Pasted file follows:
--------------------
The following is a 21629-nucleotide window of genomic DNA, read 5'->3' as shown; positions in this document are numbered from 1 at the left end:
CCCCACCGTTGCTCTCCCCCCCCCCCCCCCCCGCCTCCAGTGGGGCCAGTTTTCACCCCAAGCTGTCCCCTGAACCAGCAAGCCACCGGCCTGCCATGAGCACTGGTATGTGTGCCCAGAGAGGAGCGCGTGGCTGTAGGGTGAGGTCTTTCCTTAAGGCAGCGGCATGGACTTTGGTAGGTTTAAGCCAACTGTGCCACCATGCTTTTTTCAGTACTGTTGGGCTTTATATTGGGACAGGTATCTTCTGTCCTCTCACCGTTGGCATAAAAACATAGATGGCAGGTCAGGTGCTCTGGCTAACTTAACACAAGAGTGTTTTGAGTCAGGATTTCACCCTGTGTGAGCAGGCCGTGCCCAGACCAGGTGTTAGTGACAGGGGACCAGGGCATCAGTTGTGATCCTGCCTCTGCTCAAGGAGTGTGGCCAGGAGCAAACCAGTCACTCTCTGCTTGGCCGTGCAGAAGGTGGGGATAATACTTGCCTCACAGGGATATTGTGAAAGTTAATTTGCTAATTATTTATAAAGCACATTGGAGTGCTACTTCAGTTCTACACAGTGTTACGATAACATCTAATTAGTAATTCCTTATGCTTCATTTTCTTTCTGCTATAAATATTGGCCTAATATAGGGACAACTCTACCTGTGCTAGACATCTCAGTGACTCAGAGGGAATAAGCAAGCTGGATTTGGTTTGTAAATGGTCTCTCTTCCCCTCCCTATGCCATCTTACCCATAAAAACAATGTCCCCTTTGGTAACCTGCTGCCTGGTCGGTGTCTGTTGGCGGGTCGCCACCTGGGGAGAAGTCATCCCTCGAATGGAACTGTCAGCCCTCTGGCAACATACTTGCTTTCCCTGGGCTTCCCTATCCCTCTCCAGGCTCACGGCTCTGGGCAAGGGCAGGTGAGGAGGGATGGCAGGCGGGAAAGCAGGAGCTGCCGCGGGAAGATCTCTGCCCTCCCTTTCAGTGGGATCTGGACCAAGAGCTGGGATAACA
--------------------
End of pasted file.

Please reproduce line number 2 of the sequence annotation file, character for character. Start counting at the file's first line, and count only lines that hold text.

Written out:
CCCCACCGTTGCTCTCCCCCCCCCCCCCCCCCGCCTCCAGTGGGGCCAGTTTTCACCCCAAGCTGTCCCCTGAACCAGCAAGCCACCGGCCTGCCATGAGCACTGGTATGTGTGCCCAGAGAGGAGCGCGTGGCTGTAGGGTGAGGTCTTTCCTTAAGGCAGCGGCATGGACTTTGGTAGGTTTAAGCCAACTGTGCCACCATGCTTTTTTCAGTACTGTTGGGCTTTATATTGGGACAGGTATCTTCTGTCCTCTCACCGTTGGCATAAAAACATAGATGGCAGGTCAGGTGCTCTGGCTAACTTAACACAAGAGTGTTTTGAGTCAGGATTTCACCCTGTGTGAGCAGGCCGTGCCCAGACCAGGTGTTAGTGACAGGGGACCAGGGCATCAGTTGTGATCCTGCCTCTGCTCAAGGAGTGTGGCCAGGAGCAAACCAGTCACTCTCTGCTTGGCCGTGCAGAAGGTGGGGATAATACTTGCCTCACAGGGATATTGTGAAAGTTAATTTGCTAATTATTTATAAAGCACATTGGAGTGCTACTTCAGTTCTACACAGTGTTACGATAACATCTAATTAGTAATTCCTTATGCTTCATTTTCTTTCTGCTATAAATATTGGCCTAATATAGGGACAACTCTACCTGTGCTAGACATCTCAGTGACTCAGAGGGAATAAGCAAGCTGGATTTGGTTTGTAAATGGTCTCTCTTCCCCTCCCTATGCCATCTTACCCATAAAAACAATGTCCCCTTTGGTAACCTGCTGCCTGGTCGGTGTCTGTTGGCGGGTCGCCACCTGGGGAGAAGTCATCCCTCGAATGGAACTGTCAGCCCTCTGGCAACATACTTGCTTTCCCTGGGCTTCCCTATCCCTCTCCAGGCTCACGGCTCTGGGCAAGGGCAGGTGAGGAGGGATGGCAGGCGGGAAAGCAGGAGCTGCCGCGGGAAGATCTCTGCCCTCCCTTTCAGTGGGATCTGGACCAAGAGCTGGGATAACA